Alberta education minister directs school boards to review curriculum after rebuke of ‘offensive’ test

Alberta Education Minister David Eggen is directing the province’s teachers to re-evaluate their curriculum after a test related to Indigenous history was highly criticized last week.

“I’ve instructed all my school boards to look at what they’re teaching, what they’re using, and take a good hard second look,” Eggen said Saturday.

The minister said he has told school boards to review all instructional materials related to residential schools and ask whether the content is appropriate and true.

Eggen made the comments after giving a speech at a conference at Grant MacEwan University, where teachers were learning about coding curriculum.

Eggen said he was sorry but grateful that a student from a St. Paul, Alta., program exposed the test on social media last week, alerting the government to its offensive nature.

“It was difficult, it was painful, I was a bit angry,” he said. “It underlines the absolute importance of building new curriculum.”

The multiple choice social studies test asked students to check off what they believed to be a “positive effect” of residential schools on Indigenous students. Answers included “children became civilized” and “children were taught manners.”

Eggen said Thursday he was “appalled to see such hurtful and offensive material given to an Alberta student.”

The St. Paul Education Regional Division and the Alberta Distance Learning Centre (ADLC), responsible for providing the material, apologized.

Eggen said he has told the school districts to redouble their efforts in re-evaluating material “for us to be responsible and for us to be teaching both history and who we are as a culture in an honest and an equitable way.”

Alberta schools are already undergoing a curriculum review. Eggen said he’s also asked school boards to ensure the new material aligns with recommendations made by the Truth and Reconciliation Commission that aims to improve content on Indigenous history and culture.



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Sherwood Park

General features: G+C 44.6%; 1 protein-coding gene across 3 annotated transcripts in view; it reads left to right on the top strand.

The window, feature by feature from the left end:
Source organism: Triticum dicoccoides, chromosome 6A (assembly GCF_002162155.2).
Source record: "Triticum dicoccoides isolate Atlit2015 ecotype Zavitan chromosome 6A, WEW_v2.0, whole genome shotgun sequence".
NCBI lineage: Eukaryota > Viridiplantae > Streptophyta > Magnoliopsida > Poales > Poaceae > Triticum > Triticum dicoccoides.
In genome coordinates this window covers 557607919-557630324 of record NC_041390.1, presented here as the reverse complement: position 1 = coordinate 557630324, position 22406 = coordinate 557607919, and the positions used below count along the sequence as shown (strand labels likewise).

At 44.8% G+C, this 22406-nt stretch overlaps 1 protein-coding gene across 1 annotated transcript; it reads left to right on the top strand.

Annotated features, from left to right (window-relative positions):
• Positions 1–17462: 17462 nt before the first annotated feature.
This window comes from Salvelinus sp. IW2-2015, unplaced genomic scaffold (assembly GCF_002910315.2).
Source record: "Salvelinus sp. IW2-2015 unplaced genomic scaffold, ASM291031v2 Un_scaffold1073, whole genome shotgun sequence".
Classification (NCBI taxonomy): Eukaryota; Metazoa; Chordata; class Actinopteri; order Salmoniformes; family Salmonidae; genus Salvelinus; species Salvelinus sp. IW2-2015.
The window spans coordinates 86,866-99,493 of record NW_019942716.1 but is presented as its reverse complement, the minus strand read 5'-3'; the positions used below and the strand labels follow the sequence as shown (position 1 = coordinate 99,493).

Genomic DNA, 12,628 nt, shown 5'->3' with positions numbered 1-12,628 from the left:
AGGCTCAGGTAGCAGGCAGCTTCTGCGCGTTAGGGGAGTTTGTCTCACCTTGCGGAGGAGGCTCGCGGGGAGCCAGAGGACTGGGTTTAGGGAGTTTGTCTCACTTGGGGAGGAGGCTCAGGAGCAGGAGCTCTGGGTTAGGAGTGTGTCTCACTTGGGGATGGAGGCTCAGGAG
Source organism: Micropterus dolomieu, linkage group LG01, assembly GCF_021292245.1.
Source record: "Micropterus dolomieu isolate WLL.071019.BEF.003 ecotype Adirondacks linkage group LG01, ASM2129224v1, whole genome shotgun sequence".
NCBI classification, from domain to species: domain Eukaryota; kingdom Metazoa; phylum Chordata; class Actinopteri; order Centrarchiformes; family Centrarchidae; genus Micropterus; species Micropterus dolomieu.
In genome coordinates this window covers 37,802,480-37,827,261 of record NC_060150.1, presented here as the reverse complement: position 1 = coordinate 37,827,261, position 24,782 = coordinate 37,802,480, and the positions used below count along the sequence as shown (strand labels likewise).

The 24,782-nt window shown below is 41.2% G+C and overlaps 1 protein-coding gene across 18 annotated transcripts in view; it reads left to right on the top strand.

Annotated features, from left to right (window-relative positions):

Sherwood Park is a large hamlet in Alberta, Canada within Strathcona County that is recognized as an urban service area.[7] It is located adjacent to the City of Edmonton’s eastern boundary,[8] generally south of Highway 16 (Yellowhead Trail), west of Highway 21 and north of Highway 630 (Wye Road).[9] Other portions of Sherwood Park extend beyond Yellowhead Trail and Wye Road, while Anthony Henday Drive (Highway 216) separates Refinery Row to the west from the balance of the hamlet to the east.[9]

Sherwood Park was established in 1955 on farmland of the Smeltzer family, east of Edmonton. With a population of 70,618 in 2016,[6] Sherwood Park has enough people to be Alberta’s seventh largest city, but technically retains the status of a hamlet. The Government of Alberta recognizes the Sherwood Park Urban Service Area as equivalent to a city.

History

Sherwood Park, originally named Campbelltown, was founded by John Hook Campbell and John Mitchell in 1953 when the Municipal District of Strathcona No. 83 approved their proposed development of a bedroom community east of Edmonton. The first homes within the community were marketed to the public in 1955. Canada Post intervened on the name of Campbelltown due to the existence of several other communities in Canada within the same name, so the community’s name was changed to Sherwood Park in 1956.
Geography

The Sherwood Park Urban Service Area is located in the Edmonton Capital Region along the western edge of central Strathcona County adjacent to the City of Edmonton.[8] The majority of the community is bound by Highway 16 (Yellowhead Highway) to the north, Highway 21 to the east, Highway 630 (Wye Road) to the south, and Anthony Henday Drive (Highway 216) to the west. The Refinery Row portion of Sherwood Park is located across Anthony Henday Drive to the west, between Sherwood Park Freeway and Highway 16. Numerous developments fronting the south side of Wye Road, including Wye Gardens, Wye Crossing, Salisbury Village and the Estates of Sherwood Park, are also within the community. Lands north of Highway 16 and south of Township Road 534/Oldman Creek between Range Road 232 (Sherwood Drive) to the west and Highway 21 to the east are also within the Sherwood Park urban service area.

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